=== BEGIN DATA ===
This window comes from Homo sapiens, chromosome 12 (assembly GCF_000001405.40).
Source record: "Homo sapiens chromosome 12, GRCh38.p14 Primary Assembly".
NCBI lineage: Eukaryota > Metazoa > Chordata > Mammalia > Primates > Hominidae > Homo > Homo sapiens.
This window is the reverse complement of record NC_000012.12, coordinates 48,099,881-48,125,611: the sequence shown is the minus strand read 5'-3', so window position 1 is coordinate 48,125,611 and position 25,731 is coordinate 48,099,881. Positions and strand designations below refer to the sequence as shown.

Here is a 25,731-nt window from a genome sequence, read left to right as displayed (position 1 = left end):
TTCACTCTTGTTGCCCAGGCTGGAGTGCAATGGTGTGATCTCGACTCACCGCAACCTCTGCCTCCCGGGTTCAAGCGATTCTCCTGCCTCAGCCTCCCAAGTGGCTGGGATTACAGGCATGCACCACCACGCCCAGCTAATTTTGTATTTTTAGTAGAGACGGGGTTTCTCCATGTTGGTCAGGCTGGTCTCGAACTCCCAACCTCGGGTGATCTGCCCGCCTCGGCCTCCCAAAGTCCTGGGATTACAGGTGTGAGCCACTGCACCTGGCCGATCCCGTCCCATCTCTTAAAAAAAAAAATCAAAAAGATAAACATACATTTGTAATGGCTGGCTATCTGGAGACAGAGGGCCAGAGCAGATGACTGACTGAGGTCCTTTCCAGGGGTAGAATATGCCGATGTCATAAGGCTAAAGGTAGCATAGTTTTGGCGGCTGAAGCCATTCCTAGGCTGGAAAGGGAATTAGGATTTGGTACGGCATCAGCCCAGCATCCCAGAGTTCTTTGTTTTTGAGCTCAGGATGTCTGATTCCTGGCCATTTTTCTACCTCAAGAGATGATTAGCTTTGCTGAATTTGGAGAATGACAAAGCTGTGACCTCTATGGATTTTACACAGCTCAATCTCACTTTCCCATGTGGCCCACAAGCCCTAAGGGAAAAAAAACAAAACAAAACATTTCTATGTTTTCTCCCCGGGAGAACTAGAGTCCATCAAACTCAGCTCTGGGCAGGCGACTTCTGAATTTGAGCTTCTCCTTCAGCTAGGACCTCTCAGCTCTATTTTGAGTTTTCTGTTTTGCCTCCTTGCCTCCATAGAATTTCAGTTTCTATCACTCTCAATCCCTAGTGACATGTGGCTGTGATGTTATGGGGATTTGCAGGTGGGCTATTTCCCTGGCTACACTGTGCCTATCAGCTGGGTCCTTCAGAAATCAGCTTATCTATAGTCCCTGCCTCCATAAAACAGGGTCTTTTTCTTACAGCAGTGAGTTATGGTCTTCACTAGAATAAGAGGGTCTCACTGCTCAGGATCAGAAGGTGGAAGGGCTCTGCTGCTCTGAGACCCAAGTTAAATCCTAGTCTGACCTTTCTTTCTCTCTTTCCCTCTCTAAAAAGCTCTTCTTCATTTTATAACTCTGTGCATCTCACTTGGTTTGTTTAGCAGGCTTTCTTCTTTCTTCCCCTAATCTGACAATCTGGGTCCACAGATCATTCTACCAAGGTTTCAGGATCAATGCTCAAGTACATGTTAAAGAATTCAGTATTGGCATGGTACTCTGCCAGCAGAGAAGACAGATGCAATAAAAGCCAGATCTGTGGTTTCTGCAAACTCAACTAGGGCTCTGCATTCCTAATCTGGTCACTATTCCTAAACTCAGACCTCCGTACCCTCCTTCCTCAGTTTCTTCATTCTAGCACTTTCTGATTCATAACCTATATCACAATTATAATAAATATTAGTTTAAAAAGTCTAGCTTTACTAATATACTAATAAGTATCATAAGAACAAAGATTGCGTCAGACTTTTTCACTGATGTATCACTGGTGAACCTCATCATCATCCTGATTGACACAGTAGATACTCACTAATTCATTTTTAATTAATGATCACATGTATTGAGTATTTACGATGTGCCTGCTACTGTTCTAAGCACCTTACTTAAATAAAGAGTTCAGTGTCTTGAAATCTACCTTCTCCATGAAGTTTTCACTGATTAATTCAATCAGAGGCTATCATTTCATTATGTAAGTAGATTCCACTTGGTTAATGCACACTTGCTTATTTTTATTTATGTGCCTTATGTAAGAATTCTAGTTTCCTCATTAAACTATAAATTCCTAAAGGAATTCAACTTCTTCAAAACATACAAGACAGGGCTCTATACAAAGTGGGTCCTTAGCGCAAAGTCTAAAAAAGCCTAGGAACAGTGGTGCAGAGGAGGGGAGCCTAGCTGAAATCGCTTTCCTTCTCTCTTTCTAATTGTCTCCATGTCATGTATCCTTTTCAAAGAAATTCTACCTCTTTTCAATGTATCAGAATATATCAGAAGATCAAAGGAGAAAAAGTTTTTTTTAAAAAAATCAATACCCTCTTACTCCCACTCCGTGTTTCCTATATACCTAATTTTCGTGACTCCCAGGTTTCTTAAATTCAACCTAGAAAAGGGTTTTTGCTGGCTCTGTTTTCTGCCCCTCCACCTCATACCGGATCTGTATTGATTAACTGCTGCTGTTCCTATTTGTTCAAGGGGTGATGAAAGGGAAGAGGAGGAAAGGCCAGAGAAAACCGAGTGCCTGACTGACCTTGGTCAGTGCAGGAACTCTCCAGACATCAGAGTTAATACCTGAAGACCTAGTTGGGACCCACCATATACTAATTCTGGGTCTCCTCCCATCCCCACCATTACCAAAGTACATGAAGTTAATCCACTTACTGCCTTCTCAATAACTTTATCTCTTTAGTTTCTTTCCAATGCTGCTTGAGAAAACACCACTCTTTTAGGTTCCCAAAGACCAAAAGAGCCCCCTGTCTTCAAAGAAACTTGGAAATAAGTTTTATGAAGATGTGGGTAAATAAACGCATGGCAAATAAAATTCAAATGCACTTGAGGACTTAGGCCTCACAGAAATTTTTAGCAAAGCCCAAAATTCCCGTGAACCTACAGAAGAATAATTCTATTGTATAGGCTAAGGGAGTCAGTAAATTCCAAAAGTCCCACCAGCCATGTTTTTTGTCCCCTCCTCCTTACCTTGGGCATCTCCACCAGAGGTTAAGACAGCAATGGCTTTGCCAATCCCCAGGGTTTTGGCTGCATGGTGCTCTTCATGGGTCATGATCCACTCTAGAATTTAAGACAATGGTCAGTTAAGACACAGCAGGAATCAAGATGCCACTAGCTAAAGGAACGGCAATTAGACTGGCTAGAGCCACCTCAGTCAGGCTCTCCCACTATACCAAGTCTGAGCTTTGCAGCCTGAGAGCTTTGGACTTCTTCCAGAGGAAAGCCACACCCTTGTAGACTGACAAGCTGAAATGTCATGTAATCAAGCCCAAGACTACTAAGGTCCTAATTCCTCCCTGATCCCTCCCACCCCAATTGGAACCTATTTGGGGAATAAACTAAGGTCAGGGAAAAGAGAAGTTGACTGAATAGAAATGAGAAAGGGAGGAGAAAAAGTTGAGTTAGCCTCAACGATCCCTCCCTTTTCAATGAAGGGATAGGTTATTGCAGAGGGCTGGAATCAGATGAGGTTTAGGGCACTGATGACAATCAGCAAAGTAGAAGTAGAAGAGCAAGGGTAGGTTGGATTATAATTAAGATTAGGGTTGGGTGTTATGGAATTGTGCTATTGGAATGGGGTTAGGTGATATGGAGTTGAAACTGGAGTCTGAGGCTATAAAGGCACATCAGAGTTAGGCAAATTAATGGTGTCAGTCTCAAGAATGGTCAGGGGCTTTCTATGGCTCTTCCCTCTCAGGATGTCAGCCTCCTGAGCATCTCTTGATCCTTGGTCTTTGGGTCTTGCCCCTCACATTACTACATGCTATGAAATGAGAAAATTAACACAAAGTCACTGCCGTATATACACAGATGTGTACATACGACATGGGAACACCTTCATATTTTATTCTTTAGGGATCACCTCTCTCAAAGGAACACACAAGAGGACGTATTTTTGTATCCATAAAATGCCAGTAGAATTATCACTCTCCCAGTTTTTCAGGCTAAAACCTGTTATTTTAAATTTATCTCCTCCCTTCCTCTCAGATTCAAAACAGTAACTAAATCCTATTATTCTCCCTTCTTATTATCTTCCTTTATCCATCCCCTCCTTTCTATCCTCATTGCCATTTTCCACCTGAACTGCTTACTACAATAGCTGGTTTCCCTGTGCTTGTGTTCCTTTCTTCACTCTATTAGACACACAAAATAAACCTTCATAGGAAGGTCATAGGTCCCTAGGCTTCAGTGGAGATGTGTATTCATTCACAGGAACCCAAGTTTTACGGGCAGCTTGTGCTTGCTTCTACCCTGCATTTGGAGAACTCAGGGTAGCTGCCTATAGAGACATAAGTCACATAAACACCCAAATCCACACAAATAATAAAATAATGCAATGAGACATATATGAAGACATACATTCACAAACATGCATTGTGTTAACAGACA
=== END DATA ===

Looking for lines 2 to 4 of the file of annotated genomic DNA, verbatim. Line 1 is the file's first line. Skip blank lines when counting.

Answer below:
Source record: "Homo sapiens chromosome 12, GRCh38.p14 Primary Assembly".
NCBI lineage: Eukaryota > Metazoa > Chordata > Mammalia > Primates > Hominidae > Homo > Homo sapiens.
This window is the reverse complement of record NC_000012.12, coordinates 48,099,881-48,125,611: the sequence shown is the minus strand read 5'-3', so window position 1 is coordinate 48,125,611 and position 25,731 is coordinate 48,099,881. Positions and strand designations below refer to the sequence as shown.